Currently, most users employ 28.8-kbps modems. The new 56.6-kbps modems run about twice as fast. But users have been reluctant to buy 56-kbps modems, according to the two modem manufacturers, which represent a large chunk of all modems sold.
The hurdle for makers--and the reason for reluctance on the part of some consumers--is that modems using U.S. Robotics x2 technology don't currently operate with modems based on Rockwell and Lucent K56flex technology, since standards have not yet been set.
The standards question is expected to produce a interim solution when the International Telecommunications Union meets next month to work on 56-kbps modem technology. Observers expect a preliminary standard that will likely include elements of both the x2 and K56flex protocols.
The current lack of a standard has discouraged some consumers from buying modems altogether, or purchasing older 33.6-kbps modems as they wait for a standard to be set.
"We thought that 70 percent of our sales would be 56-kbps modems versus 30 percent for 33.6-kbps modems, but it has been just the opposite. It will probably be the end of the year before that reverses," says Dennis Hayes, chairman of Hayes Communications.
"When the specifications come out in September, we'll really be able to assess whether or not we can do firmware upgrades," says Hayes, noting that customers will have a higher level of confidence that the 33.6- and 56-kbps modems they buy will be upgradable to the final standard, which is expected in early 1998.
By enabling customers to upgrade modems with new software instead of requiring trade-ins, manufacturers can assure consumers they shouldn't worry about waiting until the final standard is set sometime in 1998. That in turn is likely to lead to a jump in 56-kbps modem sales, Hayes says.
USR doesn't expect to see as rapid an increase as Hayes--sales have already been increasing steadily since the product's introduction, says 3Com's Joseph Dunsmore, vice president of new business units. "Sales are about six to eight times the [pace] of 33.6-kbps modems" over the same period, he notes.
"Where a standard will have impact is on IT managers, who are standards-sensitive and tend to be cautious. That's where we see a big market opportunity," says Dunsmore. He sees consumer demand as being spurred more by seasonal forces such as back-to-school demand and Christmas.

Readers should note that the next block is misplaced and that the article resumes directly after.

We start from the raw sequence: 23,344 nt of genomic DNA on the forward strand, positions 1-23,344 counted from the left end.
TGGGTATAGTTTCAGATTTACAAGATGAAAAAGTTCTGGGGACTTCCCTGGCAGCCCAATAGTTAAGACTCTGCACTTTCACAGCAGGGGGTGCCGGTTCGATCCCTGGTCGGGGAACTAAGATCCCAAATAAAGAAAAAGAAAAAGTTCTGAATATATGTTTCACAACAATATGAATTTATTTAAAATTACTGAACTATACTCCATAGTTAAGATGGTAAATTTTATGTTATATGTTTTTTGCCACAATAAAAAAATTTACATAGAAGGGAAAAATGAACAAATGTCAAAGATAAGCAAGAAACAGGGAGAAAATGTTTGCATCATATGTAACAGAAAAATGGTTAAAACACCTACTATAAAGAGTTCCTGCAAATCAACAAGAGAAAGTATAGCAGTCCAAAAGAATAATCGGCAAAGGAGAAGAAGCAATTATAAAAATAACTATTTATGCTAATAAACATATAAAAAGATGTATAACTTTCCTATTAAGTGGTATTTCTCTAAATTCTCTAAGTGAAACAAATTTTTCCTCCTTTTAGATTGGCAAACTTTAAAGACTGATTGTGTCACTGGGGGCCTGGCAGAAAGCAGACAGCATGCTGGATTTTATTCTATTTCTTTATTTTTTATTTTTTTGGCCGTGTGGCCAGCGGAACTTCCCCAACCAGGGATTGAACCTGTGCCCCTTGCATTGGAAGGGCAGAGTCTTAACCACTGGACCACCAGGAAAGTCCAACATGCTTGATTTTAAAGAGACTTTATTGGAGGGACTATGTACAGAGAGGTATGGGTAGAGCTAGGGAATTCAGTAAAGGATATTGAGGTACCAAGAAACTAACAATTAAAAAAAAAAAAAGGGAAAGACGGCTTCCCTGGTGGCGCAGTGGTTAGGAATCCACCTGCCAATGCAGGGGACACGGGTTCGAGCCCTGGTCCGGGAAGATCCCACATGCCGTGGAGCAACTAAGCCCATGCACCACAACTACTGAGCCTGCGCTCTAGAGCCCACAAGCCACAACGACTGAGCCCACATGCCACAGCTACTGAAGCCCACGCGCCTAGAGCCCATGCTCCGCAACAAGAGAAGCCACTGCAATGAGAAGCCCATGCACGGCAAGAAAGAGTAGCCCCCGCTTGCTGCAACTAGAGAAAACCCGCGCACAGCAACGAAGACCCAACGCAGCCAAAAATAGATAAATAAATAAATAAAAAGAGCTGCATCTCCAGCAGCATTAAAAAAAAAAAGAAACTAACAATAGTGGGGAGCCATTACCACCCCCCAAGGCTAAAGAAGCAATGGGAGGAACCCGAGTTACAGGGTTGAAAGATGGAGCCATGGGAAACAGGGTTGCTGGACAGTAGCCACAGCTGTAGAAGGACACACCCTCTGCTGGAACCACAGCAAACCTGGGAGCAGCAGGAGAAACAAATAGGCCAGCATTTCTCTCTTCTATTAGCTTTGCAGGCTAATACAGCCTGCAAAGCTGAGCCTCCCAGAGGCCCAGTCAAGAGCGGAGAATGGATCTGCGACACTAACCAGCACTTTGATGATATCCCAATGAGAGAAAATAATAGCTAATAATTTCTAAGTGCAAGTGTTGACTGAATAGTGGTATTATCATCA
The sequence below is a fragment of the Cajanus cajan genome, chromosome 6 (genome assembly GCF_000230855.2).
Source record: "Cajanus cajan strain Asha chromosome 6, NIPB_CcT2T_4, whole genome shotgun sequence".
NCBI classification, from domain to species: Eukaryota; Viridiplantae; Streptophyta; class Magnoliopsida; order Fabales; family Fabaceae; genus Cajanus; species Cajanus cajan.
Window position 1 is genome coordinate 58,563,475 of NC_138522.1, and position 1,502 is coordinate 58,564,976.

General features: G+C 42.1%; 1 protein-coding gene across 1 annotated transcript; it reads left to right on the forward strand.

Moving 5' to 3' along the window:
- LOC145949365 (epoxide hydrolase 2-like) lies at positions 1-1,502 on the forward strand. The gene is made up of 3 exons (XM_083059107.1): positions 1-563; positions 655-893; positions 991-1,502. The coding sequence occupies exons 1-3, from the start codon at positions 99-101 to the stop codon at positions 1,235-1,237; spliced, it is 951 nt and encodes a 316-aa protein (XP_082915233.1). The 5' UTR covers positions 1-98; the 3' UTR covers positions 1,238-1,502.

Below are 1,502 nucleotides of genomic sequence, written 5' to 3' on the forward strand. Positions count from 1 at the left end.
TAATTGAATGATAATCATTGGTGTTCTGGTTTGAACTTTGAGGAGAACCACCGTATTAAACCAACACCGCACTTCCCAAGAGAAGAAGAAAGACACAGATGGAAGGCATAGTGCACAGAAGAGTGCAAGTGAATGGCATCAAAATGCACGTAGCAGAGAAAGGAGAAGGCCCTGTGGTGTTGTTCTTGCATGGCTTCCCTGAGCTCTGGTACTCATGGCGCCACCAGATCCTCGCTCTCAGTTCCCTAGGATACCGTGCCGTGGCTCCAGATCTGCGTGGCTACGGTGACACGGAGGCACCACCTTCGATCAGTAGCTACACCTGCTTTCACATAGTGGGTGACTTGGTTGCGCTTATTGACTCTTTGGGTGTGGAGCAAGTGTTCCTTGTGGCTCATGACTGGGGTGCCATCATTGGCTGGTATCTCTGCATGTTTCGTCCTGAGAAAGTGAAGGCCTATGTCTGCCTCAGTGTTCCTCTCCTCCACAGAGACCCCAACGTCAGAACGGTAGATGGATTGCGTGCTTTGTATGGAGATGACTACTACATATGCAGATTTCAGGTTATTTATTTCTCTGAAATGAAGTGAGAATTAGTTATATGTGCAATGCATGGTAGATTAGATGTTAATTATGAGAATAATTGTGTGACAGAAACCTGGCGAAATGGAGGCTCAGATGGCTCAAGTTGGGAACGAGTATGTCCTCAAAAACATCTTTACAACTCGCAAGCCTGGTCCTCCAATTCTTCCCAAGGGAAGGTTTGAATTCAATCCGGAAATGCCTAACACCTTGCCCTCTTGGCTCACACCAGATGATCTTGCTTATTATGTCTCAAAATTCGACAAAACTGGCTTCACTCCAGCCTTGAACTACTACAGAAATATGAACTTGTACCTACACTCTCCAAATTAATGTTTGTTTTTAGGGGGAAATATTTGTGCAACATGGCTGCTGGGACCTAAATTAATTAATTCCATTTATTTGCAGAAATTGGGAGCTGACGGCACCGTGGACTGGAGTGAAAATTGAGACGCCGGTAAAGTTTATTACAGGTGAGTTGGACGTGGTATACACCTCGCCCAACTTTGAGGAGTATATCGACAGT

International Data Corporation (IDC) analyst Abner Germanow agrees with Dunsmore. He says, "I'd be surprised to see a spike in modem sales," but thinks a preliminary standard, also called a determined standard, should give companies a modest boost.
"Where you see most of the hesitation is more on the ISP (Internet service provider) and corporate side of the equation than on the consumer side," Germanow says. "The biggest inhibitor is if that if an ISP doesn't support a particular 56-kbps technology, then it doesn't do a consumer any good. The question is 'How long before there are enough ports for people to use?'" he asks.
Indeed, online service providers are the key piece to the 56-kbps puzzle, because without them, consumers can't get the faster access speeds. Both x2 and K56flex technology require that the service provider have a high speed digital connection to the Internet in order to send the data faster to a modem at a remote location. Both kinds of modems return the data to the service provider at 33.6 kbps.
While the transition to 56-kbps modems will occur quickly on the store shelves, "Widespread and high availability of 56K remote access server ports will not reach significant availability until the second half of 1998 at the earliest," according to IDC.